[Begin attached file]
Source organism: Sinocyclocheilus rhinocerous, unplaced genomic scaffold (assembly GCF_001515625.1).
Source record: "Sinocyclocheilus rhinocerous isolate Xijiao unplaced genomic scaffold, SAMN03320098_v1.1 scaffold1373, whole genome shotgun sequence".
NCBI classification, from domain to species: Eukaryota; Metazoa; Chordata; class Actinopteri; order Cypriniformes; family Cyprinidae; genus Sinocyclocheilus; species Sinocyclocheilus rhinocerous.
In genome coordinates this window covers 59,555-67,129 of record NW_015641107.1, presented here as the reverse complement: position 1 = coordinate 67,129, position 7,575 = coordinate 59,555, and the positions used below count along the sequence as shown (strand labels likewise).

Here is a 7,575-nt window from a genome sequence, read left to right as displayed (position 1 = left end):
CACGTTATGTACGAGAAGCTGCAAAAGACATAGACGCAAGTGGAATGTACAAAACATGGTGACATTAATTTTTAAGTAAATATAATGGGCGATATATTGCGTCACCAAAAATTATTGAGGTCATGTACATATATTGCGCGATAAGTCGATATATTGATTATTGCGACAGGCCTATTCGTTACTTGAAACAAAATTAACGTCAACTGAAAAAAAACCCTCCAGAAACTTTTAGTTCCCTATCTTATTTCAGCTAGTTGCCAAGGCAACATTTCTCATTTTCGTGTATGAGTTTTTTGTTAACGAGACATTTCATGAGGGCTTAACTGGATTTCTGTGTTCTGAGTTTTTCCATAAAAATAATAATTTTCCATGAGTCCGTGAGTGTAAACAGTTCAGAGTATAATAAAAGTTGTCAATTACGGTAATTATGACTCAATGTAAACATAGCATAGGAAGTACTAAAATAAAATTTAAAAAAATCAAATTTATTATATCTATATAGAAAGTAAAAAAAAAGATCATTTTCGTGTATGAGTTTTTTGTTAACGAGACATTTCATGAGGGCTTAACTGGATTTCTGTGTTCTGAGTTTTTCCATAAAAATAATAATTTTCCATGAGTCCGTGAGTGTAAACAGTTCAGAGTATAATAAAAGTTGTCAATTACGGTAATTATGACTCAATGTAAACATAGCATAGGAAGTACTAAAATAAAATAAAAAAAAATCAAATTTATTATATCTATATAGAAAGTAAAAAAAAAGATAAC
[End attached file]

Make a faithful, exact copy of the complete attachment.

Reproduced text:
Source organism: Sinocyclocheilus rhinocerous, unplaced genomic scaffold (assembly GCF_001515625.1).
Source record: "Sinocyclocheilus rhinocerous isolate Xijiao unplaced genomic scaffold, SAMN03320098_v1.1 scaffold1373, whole genome shotgun sequence".
NCBI classification, from domain to species: Eukaryota; Metazoa; Chordata; class Actinopteri; order Cypriniformes; family Cyprinidae; genus Sinocyclocheilus; species Sinocyclocheilus rhinocerous.
In genome coordinates this window covers 59,555-67,129 of record NW_015641107.1, presented here as the reverse complement: position 1 = coordinate 67,129, position 7,575 = coordinate 59,555, and the positions used below count along the sequence as shown (strand labels likewise).

Here is a 7,575-nt window from a genome sequence, read left to right as displayed (position 1 = left end):
CACGTTATGTACGAGAAGCTGCAAAAGACATAGACGCAAGTGGAATGTACAAAACATGGTGACATTAATTTTTAAGTAAATATAATGGGCGATATATTGCGTCACCAAAAATTATTGAGGTCATGTACATATATTGCGCGATAAGTCGATATATTGATTATTGCGACAGGCCTATTCGTTACTTGAAACAAAATTAACGTCAACTGAAAAAAAACCCTCCAGAAACTTTTAGTTCCCTATCTTATTTCAGCTAGTTGCCAAGGCAACATTTCTCATTTTCGTGTATGAGTTTTTTGTTAACGAGACATTTCATGAGGGCTTAACTGGATTTCTGTGTTCTGAGTTTTTCCATAAAAATAATAATTTTCCATGAGTCCGTGAGTGTAAACAGTTCAGAGTATAATAAAAGTTGTCAATTACGGTAATTATGACTCAATGTAAACATAGCATAGGAAGTACTAAAATAAAATTTAAAAAAATCAAATTTATTATATCTATATAGAAAGTAAAAAAAAAGATCATTTTCGTGTATGAGTTTTTTGTTAACGAGACATTTCATGAGGGCTTAACTGGATTTCTGTGTTCTGAGTTTTTCCATAAAAATAATAATTTTCCATGAGTCCGTGAGTGTAAACAGTTCAGAGTATAATAAAAGTTGTCAATTACGGTAATTATGACTCAATGTAAACATAGCATAGGAAGTACTAAAATAAAATAAAAAAAAATCAAATTTATTATATCTATATAGAAAGTAAAAAAAAAGATAAC